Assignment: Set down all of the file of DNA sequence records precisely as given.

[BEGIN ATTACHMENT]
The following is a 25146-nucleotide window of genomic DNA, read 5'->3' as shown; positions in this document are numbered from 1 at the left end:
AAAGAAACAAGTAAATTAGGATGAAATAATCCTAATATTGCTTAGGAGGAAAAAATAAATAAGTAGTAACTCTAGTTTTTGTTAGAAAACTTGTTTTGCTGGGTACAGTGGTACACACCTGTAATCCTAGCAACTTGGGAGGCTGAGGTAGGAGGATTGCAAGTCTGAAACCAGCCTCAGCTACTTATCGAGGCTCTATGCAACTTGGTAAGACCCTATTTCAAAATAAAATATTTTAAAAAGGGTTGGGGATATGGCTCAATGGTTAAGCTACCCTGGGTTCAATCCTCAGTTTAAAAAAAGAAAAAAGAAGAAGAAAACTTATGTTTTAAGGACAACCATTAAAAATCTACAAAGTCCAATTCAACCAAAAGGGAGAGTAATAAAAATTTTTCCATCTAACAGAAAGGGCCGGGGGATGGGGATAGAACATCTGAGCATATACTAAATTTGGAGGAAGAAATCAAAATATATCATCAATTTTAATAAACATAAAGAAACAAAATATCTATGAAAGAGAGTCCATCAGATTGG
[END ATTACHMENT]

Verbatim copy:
The following is a 25146-nucleotide window of genomic DNA, read 5'->3' as shown; positions in this document are numbered from 1 at the left end:
AAAGAAACAAGTAAATTAGGATGAAATAATCCTAATATTGCTTAGGAGGAAAAAATAAATAAGTAGTAACTCTAGTTTTTGTTAGAAAACTTGTTTTGCTGGGTACAGTGGTACACACCTGTAATCCTAGCAACTTGGGAGGCTGAGGTAGGAGGATTGCAAGTCTGAAACCAGCCTCAGCTACTTATCGAGGCTCTATGCAACTTGGTAAGACCCTATTTCAAAATAAAATATTTTAAAAAGGGTTGGGGATATGGCTCAATGGTTAAGCTACCCTGGGTTCAATCCTCAGTTTAAAAAAAGAAAAAAGAAGAAGAAAACTTATGTTTTAAGGACAACCATTAAAAATCTACAAAGTCCAATTCAACCAAAAGGGAGAGTAATAAAAATTTTTCCATCTAACAGAAAGGGCCGGGGGATGGGGATAGAACATCTGAGCATATACTAAATTTGGAGGAAGAAATCAAAATATATCATCAATTTTAATAAACATAAAGAAACAAAATATCTATGAAAGAGAGTCCATCAGATTGG